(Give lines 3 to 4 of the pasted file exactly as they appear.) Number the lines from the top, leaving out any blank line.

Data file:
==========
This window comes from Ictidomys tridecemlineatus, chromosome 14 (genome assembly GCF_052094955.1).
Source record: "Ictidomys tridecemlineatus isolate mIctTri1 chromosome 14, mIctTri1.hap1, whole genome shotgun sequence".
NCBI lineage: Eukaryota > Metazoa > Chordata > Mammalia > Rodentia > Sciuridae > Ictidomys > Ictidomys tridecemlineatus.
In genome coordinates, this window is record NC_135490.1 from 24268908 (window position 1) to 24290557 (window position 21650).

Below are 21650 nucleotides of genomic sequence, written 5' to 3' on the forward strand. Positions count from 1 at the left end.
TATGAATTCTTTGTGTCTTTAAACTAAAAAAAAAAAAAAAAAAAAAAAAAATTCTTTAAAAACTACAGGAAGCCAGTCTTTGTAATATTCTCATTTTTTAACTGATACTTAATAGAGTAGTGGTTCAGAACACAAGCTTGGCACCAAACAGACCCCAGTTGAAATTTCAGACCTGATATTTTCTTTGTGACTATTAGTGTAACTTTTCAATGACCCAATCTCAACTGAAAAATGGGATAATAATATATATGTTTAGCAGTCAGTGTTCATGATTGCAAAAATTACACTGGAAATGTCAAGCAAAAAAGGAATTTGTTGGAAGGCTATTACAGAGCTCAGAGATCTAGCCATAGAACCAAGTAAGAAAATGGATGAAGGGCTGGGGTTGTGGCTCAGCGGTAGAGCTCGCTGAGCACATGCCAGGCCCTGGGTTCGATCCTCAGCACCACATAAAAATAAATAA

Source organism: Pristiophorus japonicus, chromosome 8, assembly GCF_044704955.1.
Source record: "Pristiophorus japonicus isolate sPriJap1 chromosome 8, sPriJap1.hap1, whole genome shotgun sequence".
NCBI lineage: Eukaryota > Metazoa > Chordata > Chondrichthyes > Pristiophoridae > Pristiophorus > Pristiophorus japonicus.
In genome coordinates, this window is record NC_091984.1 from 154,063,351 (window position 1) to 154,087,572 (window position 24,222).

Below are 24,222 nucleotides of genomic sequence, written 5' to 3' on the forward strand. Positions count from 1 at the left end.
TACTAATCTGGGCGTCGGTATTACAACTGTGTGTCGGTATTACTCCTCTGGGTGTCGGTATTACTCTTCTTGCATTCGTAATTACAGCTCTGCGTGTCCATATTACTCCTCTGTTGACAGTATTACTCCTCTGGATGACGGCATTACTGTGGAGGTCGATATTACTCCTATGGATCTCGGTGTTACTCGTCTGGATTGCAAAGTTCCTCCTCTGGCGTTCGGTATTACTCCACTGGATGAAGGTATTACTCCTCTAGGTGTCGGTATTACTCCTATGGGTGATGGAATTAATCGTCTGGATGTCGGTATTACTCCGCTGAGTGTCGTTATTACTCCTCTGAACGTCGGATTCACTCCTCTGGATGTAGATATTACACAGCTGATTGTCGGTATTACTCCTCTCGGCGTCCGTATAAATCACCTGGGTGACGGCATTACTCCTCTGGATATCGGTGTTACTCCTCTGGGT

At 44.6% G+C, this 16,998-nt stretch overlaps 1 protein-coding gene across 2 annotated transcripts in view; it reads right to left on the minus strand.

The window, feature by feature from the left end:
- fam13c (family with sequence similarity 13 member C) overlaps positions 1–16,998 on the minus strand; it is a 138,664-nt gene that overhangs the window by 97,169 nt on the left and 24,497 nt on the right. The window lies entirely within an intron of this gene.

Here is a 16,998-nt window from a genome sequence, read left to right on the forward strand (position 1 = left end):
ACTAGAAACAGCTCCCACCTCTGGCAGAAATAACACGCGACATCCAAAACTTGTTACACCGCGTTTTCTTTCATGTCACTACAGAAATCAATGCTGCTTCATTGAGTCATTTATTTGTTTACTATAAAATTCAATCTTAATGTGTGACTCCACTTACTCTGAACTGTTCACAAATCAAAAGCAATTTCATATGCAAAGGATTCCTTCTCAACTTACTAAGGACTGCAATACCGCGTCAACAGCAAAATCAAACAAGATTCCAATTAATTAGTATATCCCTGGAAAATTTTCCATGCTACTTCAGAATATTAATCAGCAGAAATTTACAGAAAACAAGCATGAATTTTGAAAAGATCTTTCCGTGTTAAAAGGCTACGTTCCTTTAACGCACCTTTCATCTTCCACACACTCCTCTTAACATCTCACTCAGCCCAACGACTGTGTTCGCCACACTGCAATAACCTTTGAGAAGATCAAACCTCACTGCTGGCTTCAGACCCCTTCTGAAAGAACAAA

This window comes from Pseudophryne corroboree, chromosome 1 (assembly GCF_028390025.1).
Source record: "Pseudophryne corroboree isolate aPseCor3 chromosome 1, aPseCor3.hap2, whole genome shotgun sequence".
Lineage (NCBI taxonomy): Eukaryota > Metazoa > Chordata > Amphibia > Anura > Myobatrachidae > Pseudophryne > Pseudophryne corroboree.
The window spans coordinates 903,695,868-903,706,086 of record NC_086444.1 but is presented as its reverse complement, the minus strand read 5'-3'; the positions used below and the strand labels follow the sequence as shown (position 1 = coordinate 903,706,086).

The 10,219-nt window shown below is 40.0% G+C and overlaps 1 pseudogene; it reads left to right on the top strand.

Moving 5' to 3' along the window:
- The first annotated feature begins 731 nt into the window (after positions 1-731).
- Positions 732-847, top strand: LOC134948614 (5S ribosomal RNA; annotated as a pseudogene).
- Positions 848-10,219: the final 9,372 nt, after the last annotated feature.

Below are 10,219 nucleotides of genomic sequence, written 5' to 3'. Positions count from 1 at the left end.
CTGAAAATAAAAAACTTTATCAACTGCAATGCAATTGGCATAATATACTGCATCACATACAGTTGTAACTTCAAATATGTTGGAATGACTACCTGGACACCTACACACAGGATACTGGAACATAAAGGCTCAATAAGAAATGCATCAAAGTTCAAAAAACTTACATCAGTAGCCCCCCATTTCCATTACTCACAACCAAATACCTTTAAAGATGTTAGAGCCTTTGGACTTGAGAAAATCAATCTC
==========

NCBI lineage: Eukaryota > Metazoa > Chordata > Mammalia > Rodentia > Sciuridae > Ictidomys > Ictidomys tridecemlineatus.
In genome coordinates, this window is record NC_135490.1 from 24268908 (window position 1) to 24290557 (window position 21650).